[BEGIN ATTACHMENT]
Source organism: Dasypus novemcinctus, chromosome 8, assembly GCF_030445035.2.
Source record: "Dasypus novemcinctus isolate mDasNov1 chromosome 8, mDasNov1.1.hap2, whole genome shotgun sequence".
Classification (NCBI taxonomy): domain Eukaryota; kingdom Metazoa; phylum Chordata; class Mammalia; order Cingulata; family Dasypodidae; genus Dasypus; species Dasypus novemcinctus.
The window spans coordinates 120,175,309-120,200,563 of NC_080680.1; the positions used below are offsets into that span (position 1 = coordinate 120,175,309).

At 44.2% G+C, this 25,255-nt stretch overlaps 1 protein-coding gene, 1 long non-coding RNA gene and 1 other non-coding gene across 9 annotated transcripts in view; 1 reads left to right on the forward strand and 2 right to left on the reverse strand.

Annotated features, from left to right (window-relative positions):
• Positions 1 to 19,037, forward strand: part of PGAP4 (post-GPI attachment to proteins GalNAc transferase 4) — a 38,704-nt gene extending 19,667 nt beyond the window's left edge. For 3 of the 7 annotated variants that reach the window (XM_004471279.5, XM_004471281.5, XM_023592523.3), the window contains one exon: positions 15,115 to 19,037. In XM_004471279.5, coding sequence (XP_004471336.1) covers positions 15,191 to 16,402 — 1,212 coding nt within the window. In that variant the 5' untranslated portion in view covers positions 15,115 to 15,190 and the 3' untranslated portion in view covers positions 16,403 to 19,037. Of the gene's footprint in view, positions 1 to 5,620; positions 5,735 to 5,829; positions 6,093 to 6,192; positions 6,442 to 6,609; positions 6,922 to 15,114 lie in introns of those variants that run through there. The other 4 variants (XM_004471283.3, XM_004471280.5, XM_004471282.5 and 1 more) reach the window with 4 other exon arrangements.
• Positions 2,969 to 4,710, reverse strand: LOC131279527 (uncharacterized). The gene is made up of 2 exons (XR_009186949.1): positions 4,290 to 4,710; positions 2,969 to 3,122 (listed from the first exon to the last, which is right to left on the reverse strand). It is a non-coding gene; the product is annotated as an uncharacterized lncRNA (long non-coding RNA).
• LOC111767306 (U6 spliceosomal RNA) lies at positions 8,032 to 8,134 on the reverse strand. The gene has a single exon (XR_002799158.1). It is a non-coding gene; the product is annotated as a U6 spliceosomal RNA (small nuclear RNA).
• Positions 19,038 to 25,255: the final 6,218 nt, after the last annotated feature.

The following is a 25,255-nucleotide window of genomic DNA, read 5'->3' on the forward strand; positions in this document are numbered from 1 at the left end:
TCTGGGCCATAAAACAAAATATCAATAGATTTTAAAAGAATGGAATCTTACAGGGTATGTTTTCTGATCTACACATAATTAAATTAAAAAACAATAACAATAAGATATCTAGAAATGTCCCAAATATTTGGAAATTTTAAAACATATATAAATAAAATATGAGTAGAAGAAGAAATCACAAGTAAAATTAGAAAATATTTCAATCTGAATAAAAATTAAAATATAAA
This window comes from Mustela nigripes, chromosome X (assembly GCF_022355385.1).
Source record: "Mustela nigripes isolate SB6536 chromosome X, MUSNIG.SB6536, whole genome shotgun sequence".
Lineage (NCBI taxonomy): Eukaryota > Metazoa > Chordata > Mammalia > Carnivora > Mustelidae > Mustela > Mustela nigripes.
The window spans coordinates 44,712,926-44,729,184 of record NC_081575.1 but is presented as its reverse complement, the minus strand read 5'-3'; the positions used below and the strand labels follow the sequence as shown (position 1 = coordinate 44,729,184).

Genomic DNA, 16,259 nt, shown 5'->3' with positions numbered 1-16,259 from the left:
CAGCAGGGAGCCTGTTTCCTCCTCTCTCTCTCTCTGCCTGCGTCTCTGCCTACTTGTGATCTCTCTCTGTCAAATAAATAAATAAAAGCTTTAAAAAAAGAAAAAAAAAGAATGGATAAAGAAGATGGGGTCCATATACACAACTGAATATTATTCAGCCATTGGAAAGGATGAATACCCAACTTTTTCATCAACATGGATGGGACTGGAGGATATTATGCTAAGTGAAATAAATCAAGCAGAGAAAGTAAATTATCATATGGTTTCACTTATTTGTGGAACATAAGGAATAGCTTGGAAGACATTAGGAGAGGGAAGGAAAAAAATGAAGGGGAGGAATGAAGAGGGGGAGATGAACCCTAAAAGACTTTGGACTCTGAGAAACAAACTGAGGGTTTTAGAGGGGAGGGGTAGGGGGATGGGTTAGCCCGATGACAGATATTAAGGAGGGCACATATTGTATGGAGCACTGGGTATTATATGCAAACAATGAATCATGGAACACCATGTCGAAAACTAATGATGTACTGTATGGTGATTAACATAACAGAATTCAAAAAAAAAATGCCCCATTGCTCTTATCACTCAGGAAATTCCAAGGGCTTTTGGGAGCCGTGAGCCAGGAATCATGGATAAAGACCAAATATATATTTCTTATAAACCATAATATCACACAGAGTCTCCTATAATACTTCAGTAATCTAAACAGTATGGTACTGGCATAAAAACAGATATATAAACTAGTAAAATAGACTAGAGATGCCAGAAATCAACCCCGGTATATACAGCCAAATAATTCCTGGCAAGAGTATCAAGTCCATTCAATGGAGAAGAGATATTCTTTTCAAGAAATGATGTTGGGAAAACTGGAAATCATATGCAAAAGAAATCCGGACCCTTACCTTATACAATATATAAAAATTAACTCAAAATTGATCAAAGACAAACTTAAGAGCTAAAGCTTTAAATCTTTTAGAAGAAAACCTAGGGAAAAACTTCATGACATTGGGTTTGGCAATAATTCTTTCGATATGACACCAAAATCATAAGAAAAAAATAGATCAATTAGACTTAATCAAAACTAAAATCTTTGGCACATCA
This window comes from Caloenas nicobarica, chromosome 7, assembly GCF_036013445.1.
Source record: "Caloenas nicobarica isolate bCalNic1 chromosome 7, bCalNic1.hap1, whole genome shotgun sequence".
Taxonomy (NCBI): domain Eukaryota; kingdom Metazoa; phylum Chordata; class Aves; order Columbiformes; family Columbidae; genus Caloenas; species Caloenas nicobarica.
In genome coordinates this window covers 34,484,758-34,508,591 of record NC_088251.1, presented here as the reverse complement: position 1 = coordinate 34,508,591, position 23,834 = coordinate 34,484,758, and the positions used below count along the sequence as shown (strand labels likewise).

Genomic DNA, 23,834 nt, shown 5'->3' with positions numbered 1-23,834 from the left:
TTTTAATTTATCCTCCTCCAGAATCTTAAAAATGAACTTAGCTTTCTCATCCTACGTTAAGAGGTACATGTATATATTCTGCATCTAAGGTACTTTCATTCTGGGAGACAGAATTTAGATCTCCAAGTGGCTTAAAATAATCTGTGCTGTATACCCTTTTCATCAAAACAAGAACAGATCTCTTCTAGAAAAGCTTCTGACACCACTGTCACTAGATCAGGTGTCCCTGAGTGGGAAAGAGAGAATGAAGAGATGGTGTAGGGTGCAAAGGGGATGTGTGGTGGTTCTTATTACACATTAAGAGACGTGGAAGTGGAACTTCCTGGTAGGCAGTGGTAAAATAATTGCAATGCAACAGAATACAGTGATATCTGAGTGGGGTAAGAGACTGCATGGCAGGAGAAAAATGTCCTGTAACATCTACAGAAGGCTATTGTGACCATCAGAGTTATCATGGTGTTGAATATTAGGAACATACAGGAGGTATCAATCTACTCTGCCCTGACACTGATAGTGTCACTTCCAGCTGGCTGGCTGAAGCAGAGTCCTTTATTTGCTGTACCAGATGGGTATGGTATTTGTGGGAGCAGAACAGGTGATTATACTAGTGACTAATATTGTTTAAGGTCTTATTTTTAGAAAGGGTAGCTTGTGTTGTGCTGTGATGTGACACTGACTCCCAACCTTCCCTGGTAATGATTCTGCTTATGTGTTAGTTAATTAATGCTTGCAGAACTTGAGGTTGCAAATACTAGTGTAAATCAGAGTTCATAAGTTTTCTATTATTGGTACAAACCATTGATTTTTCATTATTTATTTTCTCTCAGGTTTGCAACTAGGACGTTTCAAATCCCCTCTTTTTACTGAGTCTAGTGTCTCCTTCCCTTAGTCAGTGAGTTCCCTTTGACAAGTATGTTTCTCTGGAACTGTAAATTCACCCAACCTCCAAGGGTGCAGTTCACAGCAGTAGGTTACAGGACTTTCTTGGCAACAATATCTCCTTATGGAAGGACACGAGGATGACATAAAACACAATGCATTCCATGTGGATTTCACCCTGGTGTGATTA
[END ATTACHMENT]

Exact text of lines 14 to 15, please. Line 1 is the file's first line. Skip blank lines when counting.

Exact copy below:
Source record: "Mustela nigripes isolate SB6536 chromosome X, MUSNIG.SB6536, whole genome shotgun sequence".
Lineage (NCBI taxonomy): Eukaryota > Metazoa > Chordata > Mammalia > Carnivora > Mustelidae > Mustela > Mustela nigripes.